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COP27: How banking and finance are key to meaningful climate action

March 4, 2024
November 15, 2022

World leaders and climate experts are gathered in Egypt right now for the latest UN climate change conference (COP27). The challenge is clear: we need governments and businesses working together to keep the global temperature increase within safe levels.

Floods, bushfires and increasing numbers of unprecedented weather events offer a grim warning of our shared climate future. Scientists predict the world is currently on track to experience a 2.7°C increase in global temperatures, far above the limit of 1.5°C that could avoid the worst effects of climate change. Many nations are already experiencing climate emergencies. So we need to act decisively, and we need to act now – to change this trajectory.

There’s still time to act on climate

Modelling from the Intergovernmental Panel on Climate Change (IPCC) shows we have the tools to keep global warming under the Paris Agreement’s goal of well below 2°C – and a viable pathway to halving global emissions as early as 2030, with an opportunity to limit warming to the much safer 1.5°C target. It will take governments, individuals and the private sector acting urgently and collaboratively to make this a reality. 

The United Nations Secretary General Atónio Gueterres described one of the most recent reports from the IPCC as a “code red for humanity”. You can explore interactive scenarios of how Australia’s future could thrive if we pull all the climate levers available to us, and the code red warning if we don't step up.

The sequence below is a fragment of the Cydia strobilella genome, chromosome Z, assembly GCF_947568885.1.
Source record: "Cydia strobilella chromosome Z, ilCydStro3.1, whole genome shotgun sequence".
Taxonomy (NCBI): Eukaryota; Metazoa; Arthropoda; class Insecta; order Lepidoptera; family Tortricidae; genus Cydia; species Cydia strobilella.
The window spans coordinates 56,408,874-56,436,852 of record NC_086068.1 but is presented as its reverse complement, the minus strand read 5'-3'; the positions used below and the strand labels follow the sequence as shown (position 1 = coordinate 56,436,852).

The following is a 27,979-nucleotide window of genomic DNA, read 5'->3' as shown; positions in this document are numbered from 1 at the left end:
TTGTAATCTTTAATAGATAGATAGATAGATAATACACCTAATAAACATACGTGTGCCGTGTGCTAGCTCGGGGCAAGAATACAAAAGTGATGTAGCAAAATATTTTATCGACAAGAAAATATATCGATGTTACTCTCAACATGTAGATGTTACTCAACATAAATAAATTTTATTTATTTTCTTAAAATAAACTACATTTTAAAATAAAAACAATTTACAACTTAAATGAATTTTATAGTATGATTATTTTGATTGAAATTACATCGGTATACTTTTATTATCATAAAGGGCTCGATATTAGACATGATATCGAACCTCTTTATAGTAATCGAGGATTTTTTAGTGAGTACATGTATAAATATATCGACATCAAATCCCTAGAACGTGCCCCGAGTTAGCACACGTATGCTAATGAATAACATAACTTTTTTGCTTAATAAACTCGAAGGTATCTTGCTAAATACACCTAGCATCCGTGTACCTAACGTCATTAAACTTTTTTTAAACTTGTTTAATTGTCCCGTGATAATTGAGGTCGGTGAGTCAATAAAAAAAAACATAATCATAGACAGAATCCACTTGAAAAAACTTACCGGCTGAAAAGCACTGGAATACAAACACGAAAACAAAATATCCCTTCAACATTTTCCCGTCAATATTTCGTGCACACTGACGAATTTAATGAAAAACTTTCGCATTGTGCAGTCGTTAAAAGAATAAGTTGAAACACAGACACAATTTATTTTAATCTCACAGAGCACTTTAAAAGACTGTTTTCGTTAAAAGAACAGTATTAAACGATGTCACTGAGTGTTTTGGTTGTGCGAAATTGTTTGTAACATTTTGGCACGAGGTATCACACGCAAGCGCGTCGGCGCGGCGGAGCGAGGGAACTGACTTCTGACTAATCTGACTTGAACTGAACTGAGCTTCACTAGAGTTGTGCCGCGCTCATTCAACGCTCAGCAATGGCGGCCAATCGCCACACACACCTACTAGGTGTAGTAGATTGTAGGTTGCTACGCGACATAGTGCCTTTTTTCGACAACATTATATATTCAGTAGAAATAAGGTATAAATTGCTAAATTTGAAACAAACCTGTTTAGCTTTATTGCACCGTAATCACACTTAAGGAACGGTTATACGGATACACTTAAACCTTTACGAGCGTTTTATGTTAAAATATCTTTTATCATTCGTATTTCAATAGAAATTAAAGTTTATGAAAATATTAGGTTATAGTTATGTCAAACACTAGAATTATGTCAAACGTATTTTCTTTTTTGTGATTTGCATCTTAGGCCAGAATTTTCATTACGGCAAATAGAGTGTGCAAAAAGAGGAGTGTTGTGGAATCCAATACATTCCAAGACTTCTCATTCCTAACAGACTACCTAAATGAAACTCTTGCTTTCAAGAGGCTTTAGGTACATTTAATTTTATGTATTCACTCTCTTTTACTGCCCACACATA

A faraway birds-eye view of a road that stretches out beside a beach

What role does banking and finance play?

Many people don’t realise that the money in your bank account doesn’t just sit there: banks use it to lend and invest. The industries that banks loan to can shape the world we all live in. Australia’s banking and finance sector has the potential to mobilise significant funds in support of climate solutions, and to stop harmful industries from continuing to damage people and the planet. 

“If we’re going to reach net zero with a chance of limiting global warming to 1.5 degrees, we need to move quickly and we’re going to need a coordinated effort across the public and private sectors. Banks have a lead role to play in using customers’ money to be part of the solution to the climate crisis,”  says Jane Kern, our Head of Impact Management.

Banks can do this by investing in Australia’s net zero transition, supporting renewable energy and other green industries through their products and portfolio decisions, and divesting from harmful industries, like fossil fuels.

That’s why our clean money promise, underpinned by our responsible banking policy, involves never funding fossil fuels – and focuses on clean energy transition and protecting nature.

At Bank Australia, we see COP27 as a global signal of the urgent need to collaboratively increase climate ambitions across the banking sector, and for the sector as a whole to take leadership in driving the race to net zero.  

A windmill farm

Why our 2035 net zero target is so ambitious

At Bank Australia, we’ve set a 2035 net zero target because we know 2050 is too late. Bold action is needed for our best chance of avoiding the worst impacts of climate change. 

Given Australia’s very high emissions, wealth, and enormous potential for renewable energy, net zero by 2050 is just not good enough to meet Australia’s fair share of climate action. 

Our customers tell us climate change is their number one concern, and as a customer-owned bank we’re committed to using their money to take action on the issues they care about. 

“For us, electrified, sustainable homes and transport are top priorities, as is protecting nature and biodiversity. But we also believe that the transition to net zero must occur in a just way, and we must listen to and take leadership from First Nations peoples and the communities on the frontlines of the energy transition.” – Jane Kern, Head of Impact Management
A sustainable house

Ways you can take climate action during COP27

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